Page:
Race day, even for the shorter regattas, sends adrenaline pumping and butterflies tumbling in the stomach. "A lot of times, people practically pass out," says Steven Chun of First Federal's Accounting Department and a regatta enthusiast.

As the regatta season progresses, the races grow longer. Early August begins two months of long-distance races, culminating in the Super Bowl of paddling, the 40.8-mile Bankoh-sponsored men's and women's races across the Molokai Channel.

Transaction Services' Wes Luke has tackled the channel crossing eight or 10 times - he forgets exactly - in both canoe and kayak. "The race is a lot of fun - lining up with world-class paddlers," he says. "Training and conditioning has a lot to do with your success, but luck does, too."

Adds Retail Annuities' Blair Norris, "You can't help the nervous energy - it's electric. Last year we had over 100 boats, which was a spectacle itself - all the canoes lined up, battling for position, with the escort boats behind them and helicopters overhead."

During the five-to-seven-hour paddle, crews try to maintain a fast pace, despite rough conditions and having to change paddlers periodically. Finally, after long hours at sea, that magic moment - the canoe's prow cuts the finish line.

"You're a champion when you finish, and that first beer is like heaven," says Jenkins.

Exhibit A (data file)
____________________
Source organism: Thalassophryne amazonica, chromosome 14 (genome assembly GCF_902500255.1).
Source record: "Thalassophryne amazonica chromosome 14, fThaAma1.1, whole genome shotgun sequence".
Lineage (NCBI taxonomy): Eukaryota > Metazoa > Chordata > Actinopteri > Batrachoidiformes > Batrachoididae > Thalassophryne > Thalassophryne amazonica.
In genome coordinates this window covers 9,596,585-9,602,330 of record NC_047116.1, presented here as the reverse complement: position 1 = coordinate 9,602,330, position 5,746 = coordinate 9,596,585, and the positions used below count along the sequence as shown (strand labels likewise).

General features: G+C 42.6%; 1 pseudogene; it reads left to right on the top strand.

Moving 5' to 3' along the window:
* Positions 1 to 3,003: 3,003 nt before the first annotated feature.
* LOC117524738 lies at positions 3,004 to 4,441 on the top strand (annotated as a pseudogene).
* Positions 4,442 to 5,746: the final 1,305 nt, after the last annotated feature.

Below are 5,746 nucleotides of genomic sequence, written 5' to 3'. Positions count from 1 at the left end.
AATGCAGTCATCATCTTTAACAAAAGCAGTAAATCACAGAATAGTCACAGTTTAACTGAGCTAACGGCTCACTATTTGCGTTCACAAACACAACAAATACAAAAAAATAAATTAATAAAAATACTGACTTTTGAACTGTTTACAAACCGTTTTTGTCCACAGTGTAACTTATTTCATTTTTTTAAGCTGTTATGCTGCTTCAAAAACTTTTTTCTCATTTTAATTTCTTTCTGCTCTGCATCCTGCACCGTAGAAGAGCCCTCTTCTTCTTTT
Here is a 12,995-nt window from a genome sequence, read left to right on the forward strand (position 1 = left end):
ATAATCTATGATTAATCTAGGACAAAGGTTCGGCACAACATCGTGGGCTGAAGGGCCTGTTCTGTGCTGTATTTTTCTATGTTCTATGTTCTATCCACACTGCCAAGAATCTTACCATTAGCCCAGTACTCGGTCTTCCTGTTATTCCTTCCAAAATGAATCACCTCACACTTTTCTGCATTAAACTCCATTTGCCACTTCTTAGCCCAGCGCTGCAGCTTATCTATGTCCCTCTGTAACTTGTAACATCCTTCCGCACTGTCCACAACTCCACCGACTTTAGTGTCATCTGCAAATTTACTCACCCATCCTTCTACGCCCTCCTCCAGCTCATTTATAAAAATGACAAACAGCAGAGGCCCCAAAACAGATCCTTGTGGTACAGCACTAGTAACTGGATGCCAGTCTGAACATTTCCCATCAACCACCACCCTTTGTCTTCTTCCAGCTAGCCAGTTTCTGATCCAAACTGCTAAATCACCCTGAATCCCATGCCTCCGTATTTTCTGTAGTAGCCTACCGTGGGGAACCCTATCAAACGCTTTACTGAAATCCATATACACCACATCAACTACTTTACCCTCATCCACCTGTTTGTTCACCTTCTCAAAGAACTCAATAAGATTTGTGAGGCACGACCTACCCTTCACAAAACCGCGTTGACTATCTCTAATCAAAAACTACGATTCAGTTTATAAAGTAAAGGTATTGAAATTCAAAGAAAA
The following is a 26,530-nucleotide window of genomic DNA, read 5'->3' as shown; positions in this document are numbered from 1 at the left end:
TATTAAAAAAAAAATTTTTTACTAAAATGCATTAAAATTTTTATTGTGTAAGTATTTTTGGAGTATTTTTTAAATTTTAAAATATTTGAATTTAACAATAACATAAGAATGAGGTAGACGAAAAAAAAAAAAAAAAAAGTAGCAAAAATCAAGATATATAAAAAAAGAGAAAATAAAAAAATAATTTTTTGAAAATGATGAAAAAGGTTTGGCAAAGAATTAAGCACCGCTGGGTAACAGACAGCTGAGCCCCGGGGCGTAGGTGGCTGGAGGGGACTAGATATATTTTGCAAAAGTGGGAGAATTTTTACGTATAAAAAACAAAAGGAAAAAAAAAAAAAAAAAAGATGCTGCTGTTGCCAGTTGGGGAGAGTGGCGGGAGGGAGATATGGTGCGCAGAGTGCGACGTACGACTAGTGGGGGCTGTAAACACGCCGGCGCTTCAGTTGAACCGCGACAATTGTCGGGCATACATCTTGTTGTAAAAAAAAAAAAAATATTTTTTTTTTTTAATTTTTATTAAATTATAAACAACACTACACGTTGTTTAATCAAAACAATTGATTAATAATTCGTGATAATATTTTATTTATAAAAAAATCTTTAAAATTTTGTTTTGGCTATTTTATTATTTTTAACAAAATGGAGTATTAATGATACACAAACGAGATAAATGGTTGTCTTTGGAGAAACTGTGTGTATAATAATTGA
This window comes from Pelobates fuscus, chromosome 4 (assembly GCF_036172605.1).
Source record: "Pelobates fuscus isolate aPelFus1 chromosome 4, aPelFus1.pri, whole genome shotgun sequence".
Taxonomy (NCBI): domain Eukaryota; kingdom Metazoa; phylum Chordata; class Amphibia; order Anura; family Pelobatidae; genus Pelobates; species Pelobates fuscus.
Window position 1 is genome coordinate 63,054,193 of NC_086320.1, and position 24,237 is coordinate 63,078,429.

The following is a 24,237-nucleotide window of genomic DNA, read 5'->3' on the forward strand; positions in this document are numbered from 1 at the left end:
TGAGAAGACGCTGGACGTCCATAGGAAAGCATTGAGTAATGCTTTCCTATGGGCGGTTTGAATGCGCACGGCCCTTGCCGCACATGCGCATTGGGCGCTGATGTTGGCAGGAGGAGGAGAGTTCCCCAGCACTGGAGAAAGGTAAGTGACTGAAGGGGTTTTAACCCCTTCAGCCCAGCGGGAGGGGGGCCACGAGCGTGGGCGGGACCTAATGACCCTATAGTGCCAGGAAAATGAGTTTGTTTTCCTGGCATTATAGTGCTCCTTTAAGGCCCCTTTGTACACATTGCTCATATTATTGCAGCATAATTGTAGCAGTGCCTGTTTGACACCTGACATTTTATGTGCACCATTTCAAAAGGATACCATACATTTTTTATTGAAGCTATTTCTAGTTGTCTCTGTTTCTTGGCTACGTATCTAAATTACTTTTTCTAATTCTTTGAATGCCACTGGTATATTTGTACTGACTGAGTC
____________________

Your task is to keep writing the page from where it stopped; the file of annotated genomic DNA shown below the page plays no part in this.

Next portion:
...Accompanying photo captions... [ Top ]

Bank of Hawaii added the Bankoh Ho'omana'o Challenge, a sailing canoe race from Maui to Oahu, to its Hawaiian water sports portfolio of events this year. The bank's sponsorship of such events helps perpetuate the native Hawaiian culture. (Head-on shot of crew paddling outrigger sailing canoe.)

Karen Proctor paddles for Lokahi Canoe Club. (side shot of Karen paddling.)

Bankoh's Wes Luke coaches these high school students in the art of kayaking on the Ala Wai Canal. (Head-on shot of Wes and students lined up side-by-side in the water on their kayaks.)

At a May regatta in Kihei, Maui staffers Joanne Cavan, a novice paddler, and Greg Knue paddle for the Hawaii Canoe Club. (Head-and-shoulders shot of Joanne and Greg with a canoe.)

Jeanne Jenkins, a longtime paddler, puts bad days behind her when she gets into an outrigger canoe with her Outrigger Canoe Club. (Shot of Jeanne paddling in canoe.)